RE/MAX 440
John F. O'Hara

John F. O'Hara
731 W Skippack Pike  Blue Bell  PA 19422
Phone:  610-277-4060
Office:  215-643-3200
Cell:  267-481-1786
Fax:  267-354-6973

My Blog

13 Household Fire Safety Tips

October 6, 2014 1:31 am

According to the U.S. Fire Administration, about 17,500 Americans are injured in fires each year. Given that statistic, families must develop a fire escape plan. Aside from practicing fire drills with everyone in the household, take these steps to ensure safety.
  • Identify fire safety risks inside your home and immediate surroundings. Equip your garage with smoke detectors since garage fires can start easily and spread quickly.
  • Identify two exits -- designate two exits from every room in your home -- a door and a window. Make sure doors and windows open quickly and easily to help ensure a quick exit; if not, replace them for safety's sake.
  • Keep exit routes free of clutter to help reduce tripping or falling hazards, as you may be crawling through smoke or in the dark in a power outage to exit in an emergency.
  • Create a home fire escape plan and practice it at least twice a year with everyone in your household. Make sure house sitters or babysitters are also familiar with your plan.
  • To make your own plan, download a fire escape grid from Pella and draw a floor plan of each level of your home.
  • Install and regularly test smoke alarms in bedrooms and near sleeping areas on each level of your home.
  • Keep matches and lighters out of the reach of children, preferably in a cabinet with a child-resistant lock.
  • Keep candles at least one foot away from anything that can burn. Blow out candles when you leave the room, or before you go to sleep. Consider replacing traditional candles with electric candles, especially in homes with children and pets.
  • Completely extinguish outdoor fires like fire pits or grills when you're done with them, and never leave outdoor fires unattended.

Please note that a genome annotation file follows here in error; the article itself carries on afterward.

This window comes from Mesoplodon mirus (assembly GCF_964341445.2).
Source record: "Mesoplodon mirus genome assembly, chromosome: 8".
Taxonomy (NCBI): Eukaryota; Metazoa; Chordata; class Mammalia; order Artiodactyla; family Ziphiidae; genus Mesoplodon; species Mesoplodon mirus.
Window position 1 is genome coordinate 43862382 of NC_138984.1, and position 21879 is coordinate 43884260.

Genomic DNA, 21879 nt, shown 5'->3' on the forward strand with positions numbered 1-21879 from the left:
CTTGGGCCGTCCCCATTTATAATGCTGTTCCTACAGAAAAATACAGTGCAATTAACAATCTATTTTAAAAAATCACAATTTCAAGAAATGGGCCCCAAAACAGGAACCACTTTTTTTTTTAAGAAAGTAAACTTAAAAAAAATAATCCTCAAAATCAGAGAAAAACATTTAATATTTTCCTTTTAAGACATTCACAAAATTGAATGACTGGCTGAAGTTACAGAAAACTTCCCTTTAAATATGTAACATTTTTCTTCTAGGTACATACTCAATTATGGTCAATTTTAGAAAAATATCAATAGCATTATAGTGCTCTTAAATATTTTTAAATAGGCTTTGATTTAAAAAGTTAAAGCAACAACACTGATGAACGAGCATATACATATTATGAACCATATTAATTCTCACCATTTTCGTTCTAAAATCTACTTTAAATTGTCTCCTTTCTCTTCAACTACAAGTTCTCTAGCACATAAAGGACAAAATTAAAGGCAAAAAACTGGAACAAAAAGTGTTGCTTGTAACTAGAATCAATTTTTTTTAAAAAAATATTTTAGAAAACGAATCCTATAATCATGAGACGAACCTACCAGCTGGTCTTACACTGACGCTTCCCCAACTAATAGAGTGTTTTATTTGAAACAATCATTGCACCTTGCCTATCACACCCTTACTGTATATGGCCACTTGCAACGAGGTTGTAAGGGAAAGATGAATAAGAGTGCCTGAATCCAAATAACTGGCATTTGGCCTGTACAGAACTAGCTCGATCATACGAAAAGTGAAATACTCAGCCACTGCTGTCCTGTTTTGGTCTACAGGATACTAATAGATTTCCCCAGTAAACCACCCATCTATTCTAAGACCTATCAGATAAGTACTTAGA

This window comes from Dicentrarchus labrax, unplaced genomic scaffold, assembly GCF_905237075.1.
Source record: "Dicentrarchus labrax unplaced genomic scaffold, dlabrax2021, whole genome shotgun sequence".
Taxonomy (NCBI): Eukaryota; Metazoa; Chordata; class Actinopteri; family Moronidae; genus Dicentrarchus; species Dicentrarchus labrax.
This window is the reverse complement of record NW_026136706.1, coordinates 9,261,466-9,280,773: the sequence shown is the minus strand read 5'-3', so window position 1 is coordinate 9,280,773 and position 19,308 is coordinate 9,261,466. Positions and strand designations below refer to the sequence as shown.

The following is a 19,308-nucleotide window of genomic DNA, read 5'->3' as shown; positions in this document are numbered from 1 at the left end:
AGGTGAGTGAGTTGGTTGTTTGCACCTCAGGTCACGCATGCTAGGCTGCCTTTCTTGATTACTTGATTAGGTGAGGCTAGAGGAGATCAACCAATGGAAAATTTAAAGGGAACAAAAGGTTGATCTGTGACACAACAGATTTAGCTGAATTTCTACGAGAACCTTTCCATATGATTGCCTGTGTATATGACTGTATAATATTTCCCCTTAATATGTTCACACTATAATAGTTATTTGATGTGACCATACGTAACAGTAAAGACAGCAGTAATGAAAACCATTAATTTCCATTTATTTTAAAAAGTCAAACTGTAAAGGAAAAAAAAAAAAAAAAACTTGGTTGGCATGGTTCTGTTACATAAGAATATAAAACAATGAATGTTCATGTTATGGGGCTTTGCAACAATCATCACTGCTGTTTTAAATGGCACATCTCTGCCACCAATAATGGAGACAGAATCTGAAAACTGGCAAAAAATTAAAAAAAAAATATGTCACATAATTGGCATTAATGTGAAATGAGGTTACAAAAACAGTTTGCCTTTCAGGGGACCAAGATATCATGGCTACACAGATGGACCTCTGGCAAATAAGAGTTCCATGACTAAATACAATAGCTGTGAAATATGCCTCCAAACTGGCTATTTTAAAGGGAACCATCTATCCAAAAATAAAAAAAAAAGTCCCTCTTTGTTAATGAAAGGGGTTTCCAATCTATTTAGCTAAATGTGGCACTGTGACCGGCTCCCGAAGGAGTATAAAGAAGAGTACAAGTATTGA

• If your home features more than one story, equip it with a fire escape ladder, easily accessed from upper-level bedrooms. Mark their location on your home fire plan and share this information with your family.
  • Keep fire extinguishers in your home, especially in the kitchen where many home fires start. Replace expired extinguishers.
  • Stay in the kitchen while cooking. If you must leave for a short time, turn off the stove. When baking, check the oven regularly, and use a timer to help make sure it's shut off when cooking's done.
  • Keep space heaters at least three feet from things that can burn. Turn off heaters when you leave the room, or before you go to sleep. Keep flammable objects, like rugs, bedding, clothing, furniture, curtains and decorations, away from portable heaters.
Source: Pella Windows and Doors

Published with permission from RISMedia.


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Conduct a Safety Assessment in Your New Home

October 3, 2014 1:31 am

Moving into a new home can be both exciting and nerve-wracking. Amid unpacking boxes and getting organized, set aside time to walk through your home and evaluate features that impact security. Keep these three areas in mind during your your assessment.

Doors
– All deadbolts should be inspected immediately upon arrival. Ensure that the bolt is made of steel or other durable material, and at least one inch in the length to deter intruders. In addition, check that exterior entryways are protected with solid core doors, rather than the hollow version found in a home’s interior.

Lighting
– More is better than less when it comes to outdoor lighting. Alert you and your family before an incident occurs by installing motion sensor lights along walkways and near the corners of your home.

Plantings – Overgrown shrubs provide the ideal hiding spot for criminals. Prune plantings regularly around access points, such as windows and doors. Alternatively, plant thorny bushes to eliminate the hiding spot altogether.

Source: Safewise

Published with permission from RISMedia.


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